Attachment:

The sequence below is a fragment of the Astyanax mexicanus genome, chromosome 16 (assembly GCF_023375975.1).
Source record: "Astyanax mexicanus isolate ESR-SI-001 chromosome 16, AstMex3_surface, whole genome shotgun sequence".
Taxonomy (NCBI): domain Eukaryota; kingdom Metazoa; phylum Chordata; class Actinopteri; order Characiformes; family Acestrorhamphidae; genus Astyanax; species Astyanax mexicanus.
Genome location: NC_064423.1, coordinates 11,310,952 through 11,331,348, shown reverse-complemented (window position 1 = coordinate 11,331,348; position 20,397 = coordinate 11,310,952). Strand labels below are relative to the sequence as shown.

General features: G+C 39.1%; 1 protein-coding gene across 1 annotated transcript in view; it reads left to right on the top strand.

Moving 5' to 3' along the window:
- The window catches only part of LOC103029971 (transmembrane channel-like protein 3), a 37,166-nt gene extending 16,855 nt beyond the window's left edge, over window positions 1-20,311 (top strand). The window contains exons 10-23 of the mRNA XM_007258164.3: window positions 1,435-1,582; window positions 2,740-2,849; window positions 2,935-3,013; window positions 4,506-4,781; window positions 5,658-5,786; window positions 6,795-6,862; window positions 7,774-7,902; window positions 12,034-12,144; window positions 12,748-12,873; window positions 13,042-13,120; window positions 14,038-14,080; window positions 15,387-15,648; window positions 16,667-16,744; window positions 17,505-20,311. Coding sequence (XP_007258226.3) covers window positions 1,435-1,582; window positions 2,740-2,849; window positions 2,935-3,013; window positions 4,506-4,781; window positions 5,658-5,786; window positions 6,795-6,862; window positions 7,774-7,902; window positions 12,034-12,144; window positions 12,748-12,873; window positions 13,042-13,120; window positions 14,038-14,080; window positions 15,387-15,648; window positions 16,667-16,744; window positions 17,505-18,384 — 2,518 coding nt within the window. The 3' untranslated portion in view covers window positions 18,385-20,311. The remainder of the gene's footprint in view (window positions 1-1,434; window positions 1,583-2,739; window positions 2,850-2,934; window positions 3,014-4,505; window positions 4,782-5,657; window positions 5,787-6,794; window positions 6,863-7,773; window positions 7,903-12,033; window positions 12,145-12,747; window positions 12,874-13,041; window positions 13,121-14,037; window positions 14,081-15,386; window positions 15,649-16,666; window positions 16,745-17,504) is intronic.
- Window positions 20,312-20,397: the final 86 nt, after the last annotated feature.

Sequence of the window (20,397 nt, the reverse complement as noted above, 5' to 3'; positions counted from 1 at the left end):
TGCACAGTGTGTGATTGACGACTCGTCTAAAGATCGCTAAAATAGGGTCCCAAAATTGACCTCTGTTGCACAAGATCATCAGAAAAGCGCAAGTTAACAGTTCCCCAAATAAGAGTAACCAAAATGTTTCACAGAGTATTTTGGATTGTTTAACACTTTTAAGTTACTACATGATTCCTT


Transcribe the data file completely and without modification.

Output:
The sequence below is a fragment of the Astyanax mexicanus genome, chromosome 16 (assembly GCF_023375975.1).
Source record: "Astyanax mexicanus isolate ESR-SI-001 chromosome 16, AstMex3_surface, whole genome shotgun sequence".
Taxonomy (NCBI): domain Eukaryota; kingdom Metazoa; phylum Chordata; class Actinopteri; order Characiformes; family Acestrorhamphidae; genus Astyanax; species Astyanax mexicanus.
Genome location: NC_064423.1, coordinates 11,310,952 through 11,331,348, shown reverse-complemented (window position 1 = coordinate 11,331,348; position 20,397 = coordinate 11,310,952). Strand labels below are relative to the sequence as shown.

General features: G+C 39.1%; 1 protein-coding gene across 1 annotated transcript in view; it reads left to right on the top strand.

Moving 5' to 3' along the window:
- The window catches only part of LOC103029971 (transmembrane channel-like protein 3), a 37,166-nt gene extending 16,855 nt beyond the window's left edge, over window positions 1-20,311 (top strand). The window contains exons 10-23 of the mRNA XM_007258164.3: window positions 1,435-1,582; window positions 2,740-2,849; window positions 2,935-3,013; window positions 4,506-4,781; window positions 5,658-5,786; window positions 6,795-6,862; window positions 7,774-7,902; window positions 12,034-12,144; window positions 12,748-12,873; window positions 13,042-13,120; window positions 14,038-14,080; window positions 15,387-15,648; window positions 16,667-16,744; window positions 17,505-20,311. Coding sequence (XP_007258226.3) covers window positions 1,435-1,582; window positions 2,740-2,849; window positions 2,935-3,013; window positions 4,506-4,781; window positions 5,658-5,786; window positions 6,795-6,862; window positions 7,774-7,902; window positions 12,034-12,144; window positions 12,748-12,873; window positions 13,042-13,120; window positions 14,038-14,080; window positions 15,387-15,648; window positions 16,667-16,744; window positions 17,505-18,384 — 2,518 coding nt within the window. The 3' untranslated portion in view covers window positions 18,385-20,311. The remainder of the gene's footprint in view (window positions 1-1,434; window positions 1,583-2,739; window positions 2,850-2,934; window positions 3,014-4,505; window positions 4,782-5,657; window positions 5,787-6,794; window positions 6,863-7,773; window positions 7,903-12,033; window positions 12,145-12,747; window positions 12,874-13,041; window positions 13,121-14,037; window positions 14,081-15,386; window positions 15,649-16,666; window positions 16,745-17,504) is intronic.
- Window positions 20,312-20,397: the final 86 nt, after the last annotated feature.

Sequence of the window (20,397 nt, the reverse complement as noted above, 5' to 3'; positions counted from 1 at the left end):
TGCACAGTGTGTGATTGACGACTCGTCTAAAGATCGCTAAAATAGGGTCCCAAAATTGACCTCTGTTGCACAAGATCATCAGAAAAGCGCAAGTTAACAGTTCCCCAAATAAGAGTAACCAAAATGTTTCACAGAGTATTTTGGATTGTTTAACACTTTTAAGTTACTACATGATTCCTT